Yet Death is one of the things that makes it hardest to accept God. Especially a loving God. Though we all intellectually know death happens and the world goes on, when it happens to us it’s still a fresh shock. We are suddenly unsure f ourselves, and that makes us unsure of what we believe. This doesn’t happen to everyone. Some people handle death with peace. But they are the exception, not the rule. Most of us are left feeling uncertain. Some never recover from that, most of us do, but we never feel the same.

That’s not to say we are the worse for it. Death, like other ills, is a matter of how you handle it. It can make you stronger or weaker.

In my class my teacher brought up the idea found in some poetry on the subject, that love ends with death. There is no love between the dead and us. We love them, but it’s not a living, growing thing.

I’m not sure that’s true. Many people continued to feel connected to their dead family or friends. I don’t really myself, except at certain moments. The interesting thing about love is that it preserves your memory and therefore a little bit of yourself. When you’re gone, you’re not entirely, if someone loves you. A part of you, not your own consciousness, but your memory, stays with them.

It’s something science hasn’t been able to explain. Loving our lost ones is not biologically helpful to most people. yet we still do.

I am not sure that the dead no longer love. I believe that those who go to heaven love even more, but from afar. We can’t hang onto them, because they have no need of us anymore.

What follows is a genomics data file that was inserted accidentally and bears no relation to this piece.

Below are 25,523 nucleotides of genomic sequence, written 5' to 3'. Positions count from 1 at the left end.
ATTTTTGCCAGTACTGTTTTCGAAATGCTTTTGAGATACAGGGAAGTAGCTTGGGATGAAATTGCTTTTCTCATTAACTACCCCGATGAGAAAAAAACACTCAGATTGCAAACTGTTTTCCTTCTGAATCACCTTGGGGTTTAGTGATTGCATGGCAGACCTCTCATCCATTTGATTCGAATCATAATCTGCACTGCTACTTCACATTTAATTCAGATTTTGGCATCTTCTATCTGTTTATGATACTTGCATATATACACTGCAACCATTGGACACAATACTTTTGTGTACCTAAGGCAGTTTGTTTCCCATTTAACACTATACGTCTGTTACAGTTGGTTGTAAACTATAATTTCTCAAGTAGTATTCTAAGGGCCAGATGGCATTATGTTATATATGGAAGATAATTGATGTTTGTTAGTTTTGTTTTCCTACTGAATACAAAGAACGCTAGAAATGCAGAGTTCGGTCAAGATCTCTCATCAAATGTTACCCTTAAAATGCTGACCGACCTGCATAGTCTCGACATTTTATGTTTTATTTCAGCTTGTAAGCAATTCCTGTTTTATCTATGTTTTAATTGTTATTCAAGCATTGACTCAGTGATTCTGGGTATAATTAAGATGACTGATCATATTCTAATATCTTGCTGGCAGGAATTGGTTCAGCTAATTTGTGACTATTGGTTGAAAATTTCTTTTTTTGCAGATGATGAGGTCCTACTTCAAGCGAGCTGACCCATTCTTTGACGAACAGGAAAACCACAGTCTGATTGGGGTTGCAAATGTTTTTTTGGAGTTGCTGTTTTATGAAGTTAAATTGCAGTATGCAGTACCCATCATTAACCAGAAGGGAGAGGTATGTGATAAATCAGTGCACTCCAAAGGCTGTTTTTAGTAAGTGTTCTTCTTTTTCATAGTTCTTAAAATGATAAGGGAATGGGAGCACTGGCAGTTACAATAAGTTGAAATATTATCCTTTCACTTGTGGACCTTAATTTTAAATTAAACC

Most of grief isn’t really coming to terms with the dead, but with yourself. Asking how you can deal with this, how you can go on. Some decide hey can’t, but that’s not the right choice.

I think because we’ve removed the comfort of religion and core values, death has become too much for many people. Now  they have nothing to make it seem less terrible.

And the answer most come to is “We don’t know.”

There is no faith in saying “I don’t know.”

I’ll admit, I don’t know what happens to every person everywhere who dies. OR even to the ones I know. That’s my uncertainty, and that’s my grief. Not knowing.

But what I do know that I know that I know, is that Jesus is real. And that he is love. And though God does things I don’t understand, there’s a reason He holds the keys to life and death. I  know that I’m alive now in a way I never was before knowing Him. I know that He changes lives. I know that He enables people to die with courage.

You might wonder, why does God let people die at all if He really conquered death? The Bible says in 1 Corinthians that Death will be the last enemy to be overthrown at the end of time.  Why is this?

A couple of reasons might present themselves. If we never died our bodies would be pretty useless. At old age, death is a mercy if you will be transformed.

More than that, if death was overthrown now, all the evil people in the world would never die either. Can you imagine that?

Even more than that, God wants us to trust Him with our lives. It’s what sets us apart form nonbelievers. If we didn’t die, there would be no need of trusting Him.

We are promised the fruit of the tree of life when the new heaven and new earth are made. We will be eternal then, in fact we already are, in our spirits.

That sounds nutty to many people. The things of God are foolishness to the world. What else would you expect?

My conclusion: Either I believe the Bible, or I believe nothing…and that doesn’t seem to work out too well.

Until next time–Natasha.